Only five of you do not use Facebook regularly. Facebook claims to have over 250 million users.
The authors, Sodt & Summey, cite the 2007 Pew Report that over 50% of teens have social networking profiles, but more recent Pew studies suggest that number is now over 60%. Pew Internet & American Life Project's December 2008 tracking survey found that 35% of adult internet users have social networking profiles, up from 8% just four years ago(1). Whichever numbers you look at, it is clear that social networking is booming.

Sodt & Summey mention MySpace, but they fail to point out the significant problems with MySpace. Their example is the Brooklyn College Library. As is so characteristic of MySpace, the comments board is littered with advertisements. Facebook offers libraries more benefits and as the authors mention, Facebook continues to evolve.

How can libraries make use of Facebook's potential?
Libraries once started Facebook Groups when that was a new development, but those have mostly been abandoned. Facebook groups are often static entities that a user joins in order to define him- or herself, not to participate or interact with others.
Facebook Pages are the prevalent choice now after being introduced in November of 2007. They are designed much like an individual's profile and can feature apps. The most common app is a catalog search, but some other handy ones exist, like WorldCat, LibGuides and Books iRead.

Public Libraries on Facebook:

Seattle Public Library
Manchester Library & Information Services
Bangor Public Library

Law Libraries on Facebook:

Sacramento County Public Law Library
Georgetown Law Library

Academic Libraries on Facebook:

Georgetown Law Library
University of Philippines Dillman University Library

Medical Libraries on Facebook:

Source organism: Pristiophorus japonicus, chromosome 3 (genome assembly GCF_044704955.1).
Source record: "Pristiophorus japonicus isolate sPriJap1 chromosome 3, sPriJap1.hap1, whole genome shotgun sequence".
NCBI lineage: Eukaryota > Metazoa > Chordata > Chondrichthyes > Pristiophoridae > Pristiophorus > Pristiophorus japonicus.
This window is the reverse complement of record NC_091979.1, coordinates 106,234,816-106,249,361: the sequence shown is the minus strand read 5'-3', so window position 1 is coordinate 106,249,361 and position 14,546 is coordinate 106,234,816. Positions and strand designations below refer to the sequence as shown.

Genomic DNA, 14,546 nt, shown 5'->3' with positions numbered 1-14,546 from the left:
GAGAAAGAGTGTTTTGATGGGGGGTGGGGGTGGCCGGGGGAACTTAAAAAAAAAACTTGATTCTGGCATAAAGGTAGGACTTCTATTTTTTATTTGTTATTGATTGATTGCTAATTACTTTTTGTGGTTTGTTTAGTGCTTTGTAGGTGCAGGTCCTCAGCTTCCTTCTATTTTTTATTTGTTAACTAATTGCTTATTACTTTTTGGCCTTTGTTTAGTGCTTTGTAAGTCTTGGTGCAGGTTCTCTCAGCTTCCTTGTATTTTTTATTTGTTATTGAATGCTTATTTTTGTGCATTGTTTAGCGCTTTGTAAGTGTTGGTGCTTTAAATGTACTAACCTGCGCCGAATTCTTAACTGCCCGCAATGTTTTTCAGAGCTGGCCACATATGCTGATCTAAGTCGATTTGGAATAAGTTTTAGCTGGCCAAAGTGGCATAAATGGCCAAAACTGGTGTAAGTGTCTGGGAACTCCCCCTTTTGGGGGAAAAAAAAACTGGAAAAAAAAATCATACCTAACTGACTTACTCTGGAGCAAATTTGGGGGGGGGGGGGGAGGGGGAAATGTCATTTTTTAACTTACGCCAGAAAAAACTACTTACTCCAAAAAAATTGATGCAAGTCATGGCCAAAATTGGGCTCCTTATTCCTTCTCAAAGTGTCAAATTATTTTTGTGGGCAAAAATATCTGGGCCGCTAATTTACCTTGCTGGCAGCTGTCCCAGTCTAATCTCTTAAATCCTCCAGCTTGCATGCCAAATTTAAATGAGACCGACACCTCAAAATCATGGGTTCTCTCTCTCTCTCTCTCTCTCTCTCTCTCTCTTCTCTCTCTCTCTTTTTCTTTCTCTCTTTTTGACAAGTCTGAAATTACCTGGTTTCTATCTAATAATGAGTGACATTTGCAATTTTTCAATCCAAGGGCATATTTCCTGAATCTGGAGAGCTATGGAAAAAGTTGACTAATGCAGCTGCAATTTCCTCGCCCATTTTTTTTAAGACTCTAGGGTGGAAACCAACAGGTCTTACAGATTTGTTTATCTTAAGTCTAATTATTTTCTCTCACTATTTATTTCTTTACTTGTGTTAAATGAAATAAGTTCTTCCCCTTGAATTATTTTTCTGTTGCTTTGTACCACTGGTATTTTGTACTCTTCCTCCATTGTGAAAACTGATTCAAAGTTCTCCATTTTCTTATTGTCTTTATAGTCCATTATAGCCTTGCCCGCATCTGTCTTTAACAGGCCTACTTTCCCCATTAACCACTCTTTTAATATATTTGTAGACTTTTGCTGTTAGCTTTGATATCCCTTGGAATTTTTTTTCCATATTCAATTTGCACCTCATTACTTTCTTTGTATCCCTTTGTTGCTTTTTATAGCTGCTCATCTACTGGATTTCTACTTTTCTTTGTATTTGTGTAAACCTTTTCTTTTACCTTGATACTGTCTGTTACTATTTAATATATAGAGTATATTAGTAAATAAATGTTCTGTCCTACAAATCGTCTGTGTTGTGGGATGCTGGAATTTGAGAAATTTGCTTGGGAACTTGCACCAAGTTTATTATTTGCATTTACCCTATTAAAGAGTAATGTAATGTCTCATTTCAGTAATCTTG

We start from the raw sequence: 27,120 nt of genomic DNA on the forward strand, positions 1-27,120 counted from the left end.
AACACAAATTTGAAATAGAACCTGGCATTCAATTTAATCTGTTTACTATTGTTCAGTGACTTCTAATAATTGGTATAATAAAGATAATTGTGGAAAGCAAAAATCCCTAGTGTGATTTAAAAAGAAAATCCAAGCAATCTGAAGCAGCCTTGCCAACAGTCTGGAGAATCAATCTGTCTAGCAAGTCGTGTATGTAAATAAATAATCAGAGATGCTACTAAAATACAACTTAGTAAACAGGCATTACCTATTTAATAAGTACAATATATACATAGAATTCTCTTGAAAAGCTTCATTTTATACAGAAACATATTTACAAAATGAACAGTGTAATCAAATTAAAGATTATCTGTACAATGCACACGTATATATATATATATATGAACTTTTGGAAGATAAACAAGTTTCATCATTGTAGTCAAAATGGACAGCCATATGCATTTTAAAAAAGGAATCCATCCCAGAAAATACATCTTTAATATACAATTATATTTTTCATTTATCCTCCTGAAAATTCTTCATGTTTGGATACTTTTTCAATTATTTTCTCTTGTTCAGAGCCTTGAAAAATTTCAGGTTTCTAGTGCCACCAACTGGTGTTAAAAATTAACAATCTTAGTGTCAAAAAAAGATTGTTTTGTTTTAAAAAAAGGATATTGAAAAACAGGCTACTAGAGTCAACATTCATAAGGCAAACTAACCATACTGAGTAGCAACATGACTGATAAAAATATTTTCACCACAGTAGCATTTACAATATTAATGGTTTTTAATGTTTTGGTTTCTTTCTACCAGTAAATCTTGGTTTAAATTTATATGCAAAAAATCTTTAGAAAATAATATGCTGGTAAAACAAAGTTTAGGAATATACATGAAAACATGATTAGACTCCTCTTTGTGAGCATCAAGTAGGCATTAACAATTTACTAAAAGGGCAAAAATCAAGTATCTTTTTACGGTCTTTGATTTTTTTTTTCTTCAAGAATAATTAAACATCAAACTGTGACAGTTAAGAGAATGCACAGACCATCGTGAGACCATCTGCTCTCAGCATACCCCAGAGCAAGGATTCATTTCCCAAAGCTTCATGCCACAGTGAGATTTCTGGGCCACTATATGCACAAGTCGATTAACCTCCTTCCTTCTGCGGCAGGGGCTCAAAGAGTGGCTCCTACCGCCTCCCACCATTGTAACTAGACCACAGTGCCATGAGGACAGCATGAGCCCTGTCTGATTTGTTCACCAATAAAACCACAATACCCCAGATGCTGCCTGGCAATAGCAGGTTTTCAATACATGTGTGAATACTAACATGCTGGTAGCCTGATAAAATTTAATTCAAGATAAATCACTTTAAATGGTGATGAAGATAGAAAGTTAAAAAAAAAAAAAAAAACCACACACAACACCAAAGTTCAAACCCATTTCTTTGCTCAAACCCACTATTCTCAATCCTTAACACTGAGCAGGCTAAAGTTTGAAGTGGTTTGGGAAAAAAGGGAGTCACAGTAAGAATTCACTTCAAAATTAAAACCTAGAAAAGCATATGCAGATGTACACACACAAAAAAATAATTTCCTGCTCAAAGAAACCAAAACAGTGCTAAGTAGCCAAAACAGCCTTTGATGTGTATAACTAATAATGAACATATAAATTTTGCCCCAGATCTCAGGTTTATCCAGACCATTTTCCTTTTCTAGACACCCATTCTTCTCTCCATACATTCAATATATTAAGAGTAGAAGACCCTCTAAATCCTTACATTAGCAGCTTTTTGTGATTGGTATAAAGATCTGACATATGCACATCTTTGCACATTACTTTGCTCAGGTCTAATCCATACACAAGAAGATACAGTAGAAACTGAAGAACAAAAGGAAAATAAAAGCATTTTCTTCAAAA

Florida International University Medical Library


Ageism

The authors point out that Facebook can be used to reach the millennial generation- but in fact college students are no longer the fastest growing demographic on facebook: 35-54 year olds have taken an impressive lead and sideswiped the echo boomers.
iStrategyLabs reports that in the last six months, five million people between the ages of 35 and 54 joined Facebook. Admittedly, the percentage of young people on social networking sites is much, much higher than the percentage of older adults (1).


Netiquette

Sodt and Summey suggest that "librarians can use their personal profiles... to answer questions, post items to talk about favorite books, albums to share pictures of library events, and events to share scheduled events like workshops or library classes." While that is a lovely idea, what about those of us who have pre-existing Facebook pages? As with educators and other professionals, librarians should probably separate personal web space from their work life.
Younger librarians, who already have personal profiles, might need two separate Facebook profiles to maintain a division of professional and personal affairs(2). This is particularly true with private libraries where an image of professionalism is very important. If a librarian works at a law firm, it might be best not to friend that law firm's library facebook page if his or her personal facebook account is anything other than a business profile (3). The solution for many librarians may be to use LinkedIn for professional profiles and Facebook for private profiles.
Some libraries have decided to create policies for this murky area (4). The Monterey Public Library has a very good example of a social networking policy.

Facebook Groups for Librarians

Facebook Apps for Libraries
Librarians and Facebook
Library 2.0 Interest Group

References:

(1) Lenhart, Amanda. "Adults and Social Network Websites." Pew Internet and American Life Project (January 2009).
(2) Sekyere, Kwabena. "Too much Hullabaloo about Facebook in Libraries! Is it really helping libraries?" Nebraska Library Association Quarterly v. 40 no. 2 (Summer 2009) p. 25-7.
(3) Lapachet, Jaye A. H.; Rubin, Andrea. "What's on the Library's Mind? Facebooks's place in the law library." AALL Spectrum v. 13 no. 9 (July 2009) p. 20-1, 28.
(4) Kroski, Ellyssa. "Should Your Library Have a Social Media Policy?" School Library Journal (October 2009).
http://www.schoollibraryjournal.com/article/CA6699104.html

Further reading:

Pasek, Josh; More, Eian; Hargittai, Eszter. "Facebook and academic performance: Reconciling a media sensation with data." First Monday (Online) v. 14 no. 5 (May 4 2009).
http://jcmc.indiana.edu/vol13/issue1/boyd.ellison.html
(via Library Literature & Information Sciences Full Text database)

Friends: SNS for Engaged Library Services : Friends: Social Networking Sites for Engaged Library Services is devoted to the use of online social networking sites for any and all types of library-related programs or services.